George and Martha Kellner Chair in South Asian History; Professor, International Studies, Trinity College

Do the Lok Sabha elections of 2014 signal the end of the road for the Left? Over the past twenty years, the Indian political climate has shifted decidedly to the Right—with the BJP and the Congress dragging India into a growth trajectory that squanders the hopes of working people. The old consensus on Indian socialism is threadbare, and socialist parties are in disarray. The future of Indian communism is rooted in the popular hopes for a better tomorrow and in the popular discontent with the bitter present. The lecture will provide a critical examination of the past of Indian Communism and an assessment of its future.


Margo Natalie Crawford, “This Flesh That We Might Call Diaspora”

Monday, March 23, 2015 - 2:45pm

Toboggan Lodge, Cornell University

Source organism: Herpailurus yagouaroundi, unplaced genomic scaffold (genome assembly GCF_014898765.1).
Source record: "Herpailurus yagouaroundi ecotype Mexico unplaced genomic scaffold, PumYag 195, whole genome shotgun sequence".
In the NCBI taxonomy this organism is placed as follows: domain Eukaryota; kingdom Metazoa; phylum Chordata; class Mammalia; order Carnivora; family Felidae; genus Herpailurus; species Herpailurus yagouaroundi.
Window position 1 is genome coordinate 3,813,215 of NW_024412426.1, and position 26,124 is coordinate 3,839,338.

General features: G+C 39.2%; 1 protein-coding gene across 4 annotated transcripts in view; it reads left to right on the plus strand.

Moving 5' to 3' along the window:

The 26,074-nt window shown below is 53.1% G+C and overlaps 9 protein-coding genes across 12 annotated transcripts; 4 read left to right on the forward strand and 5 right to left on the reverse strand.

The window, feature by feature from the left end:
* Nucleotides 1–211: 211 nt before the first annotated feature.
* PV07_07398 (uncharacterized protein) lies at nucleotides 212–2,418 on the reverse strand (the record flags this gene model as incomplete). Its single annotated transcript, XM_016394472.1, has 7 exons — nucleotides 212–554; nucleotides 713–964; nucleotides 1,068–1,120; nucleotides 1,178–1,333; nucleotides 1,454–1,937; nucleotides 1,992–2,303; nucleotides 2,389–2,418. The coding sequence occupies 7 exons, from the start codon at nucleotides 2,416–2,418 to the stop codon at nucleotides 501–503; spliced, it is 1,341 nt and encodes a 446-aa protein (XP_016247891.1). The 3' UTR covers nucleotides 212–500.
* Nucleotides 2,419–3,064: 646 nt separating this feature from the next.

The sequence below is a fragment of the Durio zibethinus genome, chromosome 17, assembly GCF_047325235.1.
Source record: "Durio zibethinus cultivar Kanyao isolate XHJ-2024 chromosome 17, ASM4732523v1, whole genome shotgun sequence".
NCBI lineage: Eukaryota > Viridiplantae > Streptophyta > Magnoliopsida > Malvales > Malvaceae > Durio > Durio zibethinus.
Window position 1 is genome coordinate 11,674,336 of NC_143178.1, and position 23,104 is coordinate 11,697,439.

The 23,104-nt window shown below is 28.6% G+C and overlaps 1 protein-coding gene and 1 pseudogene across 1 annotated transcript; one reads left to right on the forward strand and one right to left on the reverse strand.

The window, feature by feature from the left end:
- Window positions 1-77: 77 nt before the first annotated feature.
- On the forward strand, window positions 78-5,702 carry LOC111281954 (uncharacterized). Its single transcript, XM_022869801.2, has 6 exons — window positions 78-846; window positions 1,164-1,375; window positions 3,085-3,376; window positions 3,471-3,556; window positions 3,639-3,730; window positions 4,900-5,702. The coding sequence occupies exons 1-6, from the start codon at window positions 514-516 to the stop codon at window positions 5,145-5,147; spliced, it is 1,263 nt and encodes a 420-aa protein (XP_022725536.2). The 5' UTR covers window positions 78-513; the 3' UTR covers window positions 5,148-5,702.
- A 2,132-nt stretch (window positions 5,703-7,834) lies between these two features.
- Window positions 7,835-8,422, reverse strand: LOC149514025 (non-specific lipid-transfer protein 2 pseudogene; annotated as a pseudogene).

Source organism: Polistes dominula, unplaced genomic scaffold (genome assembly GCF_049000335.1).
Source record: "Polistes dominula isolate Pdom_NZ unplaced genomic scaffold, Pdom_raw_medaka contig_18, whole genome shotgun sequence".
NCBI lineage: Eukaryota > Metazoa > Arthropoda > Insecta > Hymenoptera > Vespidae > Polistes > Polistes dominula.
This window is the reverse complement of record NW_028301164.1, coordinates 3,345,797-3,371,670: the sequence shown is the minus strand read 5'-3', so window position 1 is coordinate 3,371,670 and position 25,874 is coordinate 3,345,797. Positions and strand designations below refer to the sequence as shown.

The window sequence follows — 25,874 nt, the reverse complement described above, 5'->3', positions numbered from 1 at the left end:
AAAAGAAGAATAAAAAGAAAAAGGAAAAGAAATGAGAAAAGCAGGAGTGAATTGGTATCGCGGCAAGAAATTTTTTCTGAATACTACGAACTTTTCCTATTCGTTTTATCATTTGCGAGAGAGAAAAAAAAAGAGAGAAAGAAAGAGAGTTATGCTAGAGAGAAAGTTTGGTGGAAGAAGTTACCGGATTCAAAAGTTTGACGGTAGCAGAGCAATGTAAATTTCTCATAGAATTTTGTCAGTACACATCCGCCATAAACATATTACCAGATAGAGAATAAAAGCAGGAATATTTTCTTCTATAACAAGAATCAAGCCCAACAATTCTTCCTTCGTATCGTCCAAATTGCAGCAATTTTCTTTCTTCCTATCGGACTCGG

ICM New Conversations Series

MARGO CRAWFORD
Associate Professor, English, Cornell University

Fred Moten, echoing Hortense Spillers, describes the flesh created through the middle passage as “this flesh that we might call a body.” Crawford proposes that the “fleshwork” of black diasporic feminism recasts the political as the process of imagining the unimaginable. We often think that black bodies will be fully liberated when the bodies are no longer politicized, but Richard Iton’s theory of the black fantastic pushes past the sense that the state of non-politicized bodies is the goal, as if we are only struggling with erasing the ideology that has been written on black bodies. Iton pushes us to the illegible work of resistance and struggle performed as black subjects reanimate the overwritten black body and denaturalize the notion that political resistance cannot be tied to pleasure and play. This lecture is situated at the crossroads of 21st century African and African American women’s cultural productions. Crawford shows a black diasporic feminist urge to pay tribute to black women’s seizure of their right to animate flesh and to practice a type of proud flesh that is too excessive for normative texts of black feminism.